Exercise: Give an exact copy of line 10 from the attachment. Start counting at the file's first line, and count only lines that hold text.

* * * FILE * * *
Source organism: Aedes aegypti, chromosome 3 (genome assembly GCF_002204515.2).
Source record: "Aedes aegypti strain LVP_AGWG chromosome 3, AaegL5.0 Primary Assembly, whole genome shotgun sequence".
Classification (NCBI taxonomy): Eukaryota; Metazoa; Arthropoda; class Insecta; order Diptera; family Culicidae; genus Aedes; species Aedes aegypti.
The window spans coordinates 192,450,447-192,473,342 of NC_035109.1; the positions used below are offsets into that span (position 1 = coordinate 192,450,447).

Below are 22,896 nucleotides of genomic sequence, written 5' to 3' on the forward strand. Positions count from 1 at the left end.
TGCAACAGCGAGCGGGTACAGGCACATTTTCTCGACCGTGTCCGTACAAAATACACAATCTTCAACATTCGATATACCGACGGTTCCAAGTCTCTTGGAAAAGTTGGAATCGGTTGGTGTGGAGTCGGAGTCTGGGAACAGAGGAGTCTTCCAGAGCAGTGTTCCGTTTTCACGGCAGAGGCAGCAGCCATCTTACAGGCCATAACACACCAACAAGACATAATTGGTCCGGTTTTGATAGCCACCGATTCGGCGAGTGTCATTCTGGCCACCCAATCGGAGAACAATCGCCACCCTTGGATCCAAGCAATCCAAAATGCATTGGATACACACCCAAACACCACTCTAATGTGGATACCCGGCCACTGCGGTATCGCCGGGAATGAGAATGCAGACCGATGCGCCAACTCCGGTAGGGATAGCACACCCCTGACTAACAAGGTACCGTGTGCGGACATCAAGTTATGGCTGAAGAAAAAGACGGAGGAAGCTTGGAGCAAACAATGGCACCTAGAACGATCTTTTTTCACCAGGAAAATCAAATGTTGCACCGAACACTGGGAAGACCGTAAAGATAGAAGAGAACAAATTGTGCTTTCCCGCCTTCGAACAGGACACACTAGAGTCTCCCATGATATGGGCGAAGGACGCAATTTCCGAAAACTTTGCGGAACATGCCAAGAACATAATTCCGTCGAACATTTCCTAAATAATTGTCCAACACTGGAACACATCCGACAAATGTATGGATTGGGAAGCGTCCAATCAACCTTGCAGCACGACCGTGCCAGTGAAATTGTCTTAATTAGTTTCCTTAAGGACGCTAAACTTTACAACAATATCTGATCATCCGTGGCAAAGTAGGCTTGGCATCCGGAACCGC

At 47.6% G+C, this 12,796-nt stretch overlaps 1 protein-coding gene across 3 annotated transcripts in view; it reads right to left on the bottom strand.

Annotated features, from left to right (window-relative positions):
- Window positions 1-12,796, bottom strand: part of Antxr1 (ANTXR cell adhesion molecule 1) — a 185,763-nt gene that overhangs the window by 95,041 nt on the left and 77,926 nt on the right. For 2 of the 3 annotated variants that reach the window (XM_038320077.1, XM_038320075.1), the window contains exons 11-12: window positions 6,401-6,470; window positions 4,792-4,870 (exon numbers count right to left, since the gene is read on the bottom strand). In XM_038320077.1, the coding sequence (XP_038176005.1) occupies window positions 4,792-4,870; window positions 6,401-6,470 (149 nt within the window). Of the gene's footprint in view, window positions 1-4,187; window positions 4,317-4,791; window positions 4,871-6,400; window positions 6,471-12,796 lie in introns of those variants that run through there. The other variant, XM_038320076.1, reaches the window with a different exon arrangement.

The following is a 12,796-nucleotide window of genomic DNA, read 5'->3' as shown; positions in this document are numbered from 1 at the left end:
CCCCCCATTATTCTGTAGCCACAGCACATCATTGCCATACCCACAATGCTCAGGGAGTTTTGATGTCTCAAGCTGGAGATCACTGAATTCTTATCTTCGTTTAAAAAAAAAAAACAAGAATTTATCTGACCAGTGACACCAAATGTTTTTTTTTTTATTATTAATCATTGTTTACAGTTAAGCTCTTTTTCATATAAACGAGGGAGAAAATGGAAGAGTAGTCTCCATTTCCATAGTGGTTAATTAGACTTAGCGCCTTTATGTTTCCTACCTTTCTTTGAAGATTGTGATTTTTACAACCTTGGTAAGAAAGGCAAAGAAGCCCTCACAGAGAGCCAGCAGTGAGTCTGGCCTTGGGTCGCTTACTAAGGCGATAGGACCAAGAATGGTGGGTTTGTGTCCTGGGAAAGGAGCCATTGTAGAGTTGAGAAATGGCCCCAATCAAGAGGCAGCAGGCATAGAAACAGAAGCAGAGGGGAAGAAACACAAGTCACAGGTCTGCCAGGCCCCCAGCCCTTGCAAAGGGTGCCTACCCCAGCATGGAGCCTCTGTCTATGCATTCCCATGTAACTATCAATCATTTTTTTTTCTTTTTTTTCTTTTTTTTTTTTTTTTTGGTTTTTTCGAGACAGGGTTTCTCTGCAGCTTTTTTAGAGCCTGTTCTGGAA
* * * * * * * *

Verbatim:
The following is a 12,796-nucleotide window of genomic DNA, read 5'->3' as shown; positions in this document are numbered from 1 at the left end: